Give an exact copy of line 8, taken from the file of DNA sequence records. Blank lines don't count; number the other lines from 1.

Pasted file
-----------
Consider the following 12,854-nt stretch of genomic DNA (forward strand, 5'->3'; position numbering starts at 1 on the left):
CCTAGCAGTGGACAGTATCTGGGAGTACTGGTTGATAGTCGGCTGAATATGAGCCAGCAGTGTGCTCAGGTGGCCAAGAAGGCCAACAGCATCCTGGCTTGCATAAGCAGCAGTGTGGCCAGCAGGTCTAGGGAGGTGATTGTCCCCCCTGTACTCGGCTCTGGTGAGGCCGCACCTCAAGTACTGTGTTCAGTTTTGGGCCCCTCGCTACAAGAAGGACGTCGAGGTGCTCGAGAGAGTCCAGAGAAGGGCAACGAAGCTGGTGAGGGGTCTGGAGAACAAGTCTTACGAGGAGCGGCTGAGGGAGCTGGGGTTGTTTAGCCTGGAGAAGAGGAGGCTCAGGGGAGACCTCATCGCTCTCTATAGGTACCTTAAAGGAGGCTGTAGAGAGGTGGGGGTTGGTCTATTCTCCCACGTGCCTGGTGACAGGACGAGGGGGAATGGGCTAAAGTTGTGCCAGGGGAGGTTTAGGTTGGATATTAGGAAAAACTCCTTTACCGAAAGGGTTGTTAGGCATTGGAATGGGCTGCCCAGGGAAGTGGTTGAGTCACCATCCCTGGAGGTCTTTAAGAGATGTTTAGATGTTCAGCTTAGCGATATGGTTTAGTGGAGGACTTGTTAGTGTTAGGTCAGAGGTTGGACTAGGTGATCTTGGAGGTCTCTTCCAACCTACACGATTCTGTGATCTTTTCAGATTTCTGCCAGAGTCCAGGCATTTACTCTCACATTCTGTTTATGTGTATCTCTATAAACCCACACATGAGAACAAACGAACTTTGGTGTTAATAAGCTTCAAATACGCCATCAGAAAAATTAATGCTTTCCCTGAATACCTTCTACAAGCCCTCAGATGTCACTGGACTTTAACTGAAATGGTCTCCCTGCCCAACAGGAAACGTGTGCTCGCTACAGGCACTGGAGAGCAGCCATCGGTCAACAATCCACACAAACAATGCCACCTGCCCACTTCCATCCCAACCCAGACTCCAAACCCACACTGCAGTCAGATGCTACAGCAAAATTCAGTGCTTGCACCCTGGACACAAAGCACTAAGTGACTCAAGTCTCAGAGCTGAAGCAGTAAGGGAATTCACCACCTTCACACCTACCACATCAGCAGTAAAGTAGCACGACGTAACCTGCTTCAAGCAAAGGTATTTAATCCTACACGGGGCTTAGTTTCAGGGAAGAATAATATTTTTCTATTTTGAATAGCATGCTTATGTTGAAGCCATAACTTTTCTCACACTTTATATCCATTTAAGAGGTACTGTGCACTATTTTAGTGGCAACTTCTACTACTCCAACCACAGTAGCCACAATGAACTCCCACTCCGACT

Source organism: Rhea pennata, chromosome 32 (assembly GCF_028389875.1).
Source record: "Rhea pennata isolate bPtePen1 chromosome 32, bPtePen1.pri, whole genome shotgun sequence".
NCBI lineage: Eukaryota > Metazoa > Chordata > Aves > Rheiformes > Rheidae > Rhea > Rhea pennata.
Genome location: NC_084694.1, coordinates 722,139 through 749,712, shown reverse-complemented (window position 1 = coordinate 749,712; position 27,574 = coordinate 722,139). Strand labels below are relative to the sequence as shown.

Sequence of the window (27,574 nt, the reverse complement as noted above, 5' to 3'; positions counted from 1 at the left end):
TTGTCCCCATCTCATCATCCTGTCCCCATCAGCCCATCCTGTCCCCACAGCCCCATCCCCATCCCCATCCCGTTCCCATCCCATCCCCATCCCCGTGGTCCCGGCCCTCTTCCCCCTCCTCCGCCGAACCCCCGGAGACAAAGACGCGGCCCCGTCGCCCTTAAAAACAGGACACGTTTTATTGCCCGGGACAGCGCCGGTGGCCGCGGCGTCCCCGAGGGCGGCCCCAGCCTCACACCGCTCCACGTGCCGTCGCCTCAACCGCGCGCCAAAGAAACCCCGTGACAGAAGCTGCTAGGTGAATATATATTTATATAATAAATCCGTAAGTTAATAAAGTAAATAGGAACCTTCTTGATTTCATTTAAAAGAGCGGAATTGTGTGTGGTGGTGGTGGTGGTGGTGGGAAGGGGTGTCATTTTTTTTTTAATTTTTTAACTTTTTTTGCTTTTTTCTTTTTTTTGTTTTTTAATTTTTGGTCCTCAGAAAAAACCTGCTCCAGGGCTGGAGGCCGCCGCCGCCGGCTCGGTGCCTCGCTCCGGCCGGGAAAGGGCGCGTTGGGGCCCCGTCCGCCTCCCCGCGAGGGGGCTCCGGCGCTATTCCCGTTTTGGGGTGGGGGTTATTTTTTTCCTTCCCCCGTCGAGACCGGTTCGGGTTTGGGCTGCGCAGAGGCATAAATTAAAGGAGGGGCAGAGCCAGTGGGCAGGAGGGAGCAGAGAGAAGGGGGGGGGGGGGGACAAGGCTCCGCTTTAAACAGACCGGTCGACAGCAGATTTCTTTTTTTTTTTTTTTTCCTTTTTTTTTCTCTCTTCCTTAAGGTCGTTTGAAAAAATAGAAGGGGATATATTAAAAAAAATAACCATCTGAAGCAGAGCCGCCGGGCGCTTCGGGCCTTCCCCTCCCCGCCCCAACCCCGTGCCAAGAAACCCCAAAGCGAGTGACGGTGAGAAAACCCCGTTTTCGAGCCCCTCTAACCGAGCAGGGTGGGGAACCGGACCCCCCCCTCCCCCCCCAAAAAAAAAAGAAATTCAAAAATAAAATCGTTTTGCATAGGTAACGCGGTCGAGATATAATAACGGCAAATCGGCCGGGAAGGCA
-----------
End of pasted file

TTGTCCCCATCTCATCATCCTGTCCCCATCAGCCCATCCTGTCCCCACAGCCCCATCCCCATCCCCATCCCGTTCCCATCCCATCCCCATCCCCGTGGTCCCGGCCCTCTTCCCCCTCCTCCGCCGAACCCCCGGAGACAAAGACGCGGCCCCGTCGCCCTTAAAAACAGGACACGTTTTATTGCCCGGGACAGCGCCGGTGGCCGCGGCGTCCCCGAGGGCGGCCCCAGCCTCACACCGCTCCACGTGCCGTCGCCTCAACCGCGCGCCAAAGAAACCCCGTGACAGAAGCTGCTAGGTGAATATATATTTATATAATAAATCCGTAAGTTAATAAAGTAAATAGGAACCTTCTTGATTTCATTTAAAAGAGCGGAATTGTGTGTGGTGGTGGTGGTGGTGGTGGGAAGGGGTGTCATTTTTTTTTTAATTTTTTAACTTTTTTTGCTTTTTTCTTTTTTTTGTTTTTTAATTTTTGGTCCTCAGAAAAAACCTGCTCCAGGGCTGGAGGCCGCCGCCGCCGGCTCGGTGCCTCGCTCCGGCCGGGAAAGGGCGCGTTGGGGCCCCGTCCGCCTCCCCGCGAGGGGGCTCCGGCGCTATTCCCGTTTTGGGGTGGGGGTTATTTTTTTCCTTCCCCCGTCGAGACCGGTTCGGGTTTGGGCTGCGCAGAGGCATAAATTAAAGGAGGGGCAGAGCCAGTGGGCAGGAGGGAGCAGAGAGAAGGGGGGGGGGGGGGACAAGGCTCCGCTTTAAACAGACCGGTCGACAGCAGATTTCTTTTTTTTTTTTTTTTCCTTTTTTTTTCTCTCTTCCTTAAGGTCGTTTGAAAAAATAGAAGGGGATATATTAAAAAAAATAACCATCTGAAGCAGAGCCGCCGGGCGCTTCGGGCCTTCCCCTCCCCGCCCCAACCCCGTGCCAAGAAACCCCAAAGCGAGTGACGGTGAGAAAACCCCGTTTTCGAGCCCCTCTAACCGAGCAGGGTGGGGAACCGGACCCCCCCCTCCCCCCCCAAAAAAAAAAGAAATTCAAAAATAAAATCGTTTTGCATAGGTAACGCGGTCGAGATATAATAACGGCAAATCGGCCGGGAAGGCA